Re: Mental Lapses

    Harness, I wrote a response that for some reason hasn't showed up.  I disagreed with you, again, about the pick off and the bunt try. But  most of all I corrected your wayward supposition that my coach was  hard nosed. Anything but. He was an amiable perfectionist. Rod Dedeaux was a sensitive, gentle, personable man. He never ranted, yelled, or criticized in public. He was, above all, a great teacher and psychologist. I tried to follow his lead when I coached.  
    Sounds like you might have had a different experience. Were you put off by a hard-nosed coach in college? Why do you think that a gentler approach would have resulted in failure if you had "gone on in baseball"?  Did you have a chance to go on and turn it down? Gone on from what level? Terry is not  hard nosed, and is successful by any reasonable standard. Neither was Alston, nor Joe McCarthy, nor Joe Torre. Scioscia is not one. I could name more.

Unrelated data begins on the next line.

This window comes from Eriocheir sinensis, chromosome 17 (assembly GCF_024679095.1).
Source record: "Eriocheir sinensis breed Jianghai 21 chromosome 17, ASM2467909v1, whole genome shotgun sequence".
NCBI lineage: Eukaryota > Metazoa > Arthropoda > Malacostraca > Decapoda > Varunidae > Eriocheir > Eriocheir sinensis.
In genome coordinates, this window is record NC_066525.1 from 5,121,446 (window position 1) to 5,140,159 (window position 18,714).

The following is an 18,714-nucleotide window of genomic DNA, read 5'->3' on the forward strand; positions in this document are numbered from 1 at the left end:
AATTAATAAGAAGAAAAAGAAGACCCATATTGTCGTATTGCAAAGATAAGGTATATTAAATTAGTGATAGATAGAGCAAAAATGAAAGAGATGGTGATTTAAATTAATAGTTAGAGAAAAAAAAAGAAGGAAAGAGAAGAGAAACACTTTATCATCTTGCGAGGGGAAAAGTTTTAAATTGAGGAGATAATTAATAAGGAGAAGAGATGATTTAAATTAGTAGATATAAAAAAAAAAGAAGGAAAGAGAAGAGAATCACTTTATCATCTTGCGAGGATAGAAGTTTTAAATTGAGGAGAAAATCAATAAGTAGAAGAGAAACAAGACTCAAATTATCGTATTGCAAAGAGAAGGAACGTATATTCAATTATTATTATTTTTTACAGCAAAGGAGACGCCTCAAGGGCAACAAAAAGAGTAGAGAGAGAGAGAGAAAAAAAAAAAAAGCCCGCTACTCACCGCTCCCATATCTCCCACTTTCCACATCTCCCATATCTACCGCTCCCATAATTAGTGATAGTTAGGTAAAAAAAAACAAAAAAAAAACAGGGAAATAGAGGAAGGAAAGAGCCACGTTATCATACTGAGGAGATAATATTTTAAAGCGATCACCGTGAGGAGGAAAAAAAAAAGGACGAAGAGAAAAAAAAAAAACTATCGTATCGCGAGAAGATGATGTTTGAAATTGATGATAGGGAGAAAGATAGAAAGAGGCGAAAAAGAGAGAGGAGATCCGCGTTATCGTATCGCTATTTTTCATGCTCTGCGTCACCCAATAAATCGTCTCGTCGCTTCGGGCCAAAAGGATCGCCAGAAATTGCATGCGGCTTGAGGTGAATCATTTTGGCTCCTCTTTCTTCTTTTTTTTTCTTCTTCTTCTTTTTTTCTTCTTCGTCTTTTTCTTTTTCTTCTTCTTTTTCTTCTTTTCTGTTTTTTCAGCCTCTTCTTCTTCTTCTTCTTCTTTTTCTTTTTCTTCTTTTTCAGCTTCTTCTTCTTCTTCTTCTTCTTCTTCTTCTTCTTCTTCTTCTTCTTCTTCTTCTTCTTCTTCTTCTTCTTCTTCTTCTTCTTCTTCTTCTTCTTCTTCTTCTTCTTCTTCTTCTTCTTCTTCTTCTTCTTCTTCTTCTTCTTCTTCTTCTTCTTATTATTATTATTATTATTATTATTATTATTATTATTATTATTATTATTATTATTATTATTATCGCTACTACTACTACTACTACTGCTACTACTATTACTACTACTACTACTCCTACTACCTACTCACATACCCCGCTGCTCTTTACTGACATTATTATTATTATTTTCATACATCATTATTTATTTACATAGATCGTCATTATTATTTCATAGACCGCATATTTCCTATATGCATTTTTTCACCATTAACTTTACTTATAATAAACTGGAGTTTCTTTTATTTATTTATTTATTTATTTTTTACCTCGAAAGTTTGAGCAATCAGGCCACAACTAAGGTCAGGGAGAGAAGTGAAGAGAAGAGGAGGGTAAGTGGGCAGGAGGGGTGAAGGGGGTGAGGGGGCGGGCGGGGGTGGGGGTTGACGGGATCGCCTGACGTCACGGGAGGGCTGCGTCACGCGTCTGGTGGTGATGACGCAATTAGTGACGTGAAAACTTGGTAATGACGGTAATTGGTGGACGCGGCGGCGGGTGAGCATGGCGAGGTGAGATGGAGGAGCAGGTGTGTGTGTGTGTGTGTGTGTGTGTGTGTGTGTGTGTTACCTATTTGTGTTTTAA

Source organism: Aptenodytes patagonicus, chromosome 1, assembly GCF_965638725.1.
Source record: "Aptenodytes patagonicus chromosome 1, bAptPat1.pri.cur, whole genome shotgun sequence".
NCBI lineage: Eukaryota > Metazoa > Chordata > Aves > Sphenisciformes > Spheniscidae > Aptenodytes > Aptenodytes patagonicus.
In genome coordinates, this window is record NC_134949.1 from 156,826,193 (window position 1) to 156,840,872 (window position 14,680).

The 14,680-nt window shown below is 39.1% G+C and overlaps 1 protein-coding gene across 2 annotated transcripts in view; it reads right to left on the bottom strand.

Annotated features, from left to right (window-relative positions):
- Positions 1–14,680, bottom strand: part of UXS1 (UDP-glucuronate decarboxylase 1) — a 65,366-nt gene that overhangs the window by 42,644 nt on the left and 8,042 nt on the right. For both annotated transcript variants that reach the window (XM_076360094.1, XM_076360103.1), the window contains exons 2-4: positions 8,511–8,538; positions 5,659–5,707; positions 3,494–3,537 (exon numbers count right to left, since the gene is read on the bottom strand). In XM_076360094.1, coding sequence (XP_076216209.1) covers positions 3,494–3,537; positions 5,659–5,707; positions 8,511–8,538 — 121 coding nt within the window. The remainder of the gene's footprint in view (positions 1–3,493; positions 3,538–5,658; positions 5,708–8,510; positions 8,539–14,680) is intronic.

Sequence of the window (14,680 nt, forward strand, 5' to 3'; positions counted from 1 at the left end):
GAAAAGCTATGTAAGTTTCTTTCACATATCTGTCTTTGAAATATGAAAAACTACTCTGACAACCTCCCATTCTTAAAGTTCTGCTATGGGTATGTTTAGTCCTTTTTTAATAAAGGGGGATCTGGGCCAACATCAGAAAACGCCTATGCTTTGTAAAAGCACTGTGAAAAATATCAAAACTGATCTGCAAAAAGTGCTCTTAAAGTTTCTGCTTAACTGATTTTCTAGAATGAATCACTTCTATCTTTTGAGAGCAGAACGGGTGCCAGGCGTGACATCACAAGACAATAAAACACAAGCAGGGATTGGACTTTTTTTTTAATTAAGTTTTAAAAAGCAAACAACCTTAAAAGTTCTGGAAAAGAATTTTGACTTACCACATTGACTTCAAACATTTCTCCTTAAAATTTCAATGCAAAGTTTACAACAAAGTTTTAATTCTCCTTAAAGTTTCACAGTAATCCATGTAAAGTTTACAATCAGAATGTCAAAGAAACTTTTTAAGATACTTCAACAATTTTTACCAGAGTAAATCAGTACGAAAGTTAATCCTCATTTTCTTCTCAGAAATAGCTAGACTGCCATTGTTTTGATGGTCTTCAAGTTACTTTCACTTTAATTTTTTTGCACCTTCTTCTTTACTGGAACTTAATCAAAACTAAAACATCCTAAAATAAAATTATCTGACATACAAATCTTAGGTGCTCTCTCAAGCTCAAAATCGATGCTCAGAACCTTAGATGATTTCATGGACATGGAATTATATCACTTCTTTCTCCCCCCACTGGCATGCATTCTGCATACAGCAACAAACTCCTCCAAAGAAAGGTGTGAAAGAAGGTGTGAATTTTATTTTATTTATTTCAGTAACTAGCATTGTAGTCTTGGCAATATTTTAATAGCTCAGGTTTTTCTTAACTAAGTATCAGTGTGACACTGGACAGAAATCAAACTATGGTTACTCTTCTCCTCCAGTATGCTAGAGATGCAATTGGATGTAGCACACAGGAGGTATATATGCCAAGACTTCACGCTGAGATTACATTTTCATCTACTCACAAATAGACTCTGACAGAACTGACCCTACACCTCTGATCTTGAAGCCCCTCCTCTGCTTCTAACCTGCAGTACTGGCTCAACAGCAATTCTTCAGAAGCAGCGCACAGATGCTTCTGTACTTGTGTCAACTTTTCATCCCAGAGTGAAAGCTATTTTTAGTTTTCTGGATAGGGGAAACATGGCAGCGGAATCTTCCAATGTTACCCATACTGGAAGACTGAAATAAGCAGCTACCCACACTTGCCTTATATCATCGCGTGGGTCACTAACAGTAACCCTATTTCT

We will never agree on the specific plays and issues discussed in this thread. I am willing to let it go at that. But I am curious to hear about your experience and training. I might then gain a better understanding of your attitude.
    BTW, I recently attended a USC baseball alumni banquet. Players in attendance ranged from teams in the 1940's until the end of his career. I guarantee you that players don't talk about a hard nose the way those men talked about Rod. Mostly there were funny stories and remembrances of times when he "pulled one out of the hat."   
     
  3. You have chosen to ignore posts from expitch. Show expitch's posts

    Re: Mental Lapses

    What makes you think that Ellsbury was relying on the element of surprise? The third baseman was playing in. Though Ellsbury doesn't bunt a lot, the threat is always there. Actually, it might have been more surprising if he had bunted with one strike and when he got a better pitch to bunt.
    BTW, the jump and the first few steps are more important than the lead in base stealing.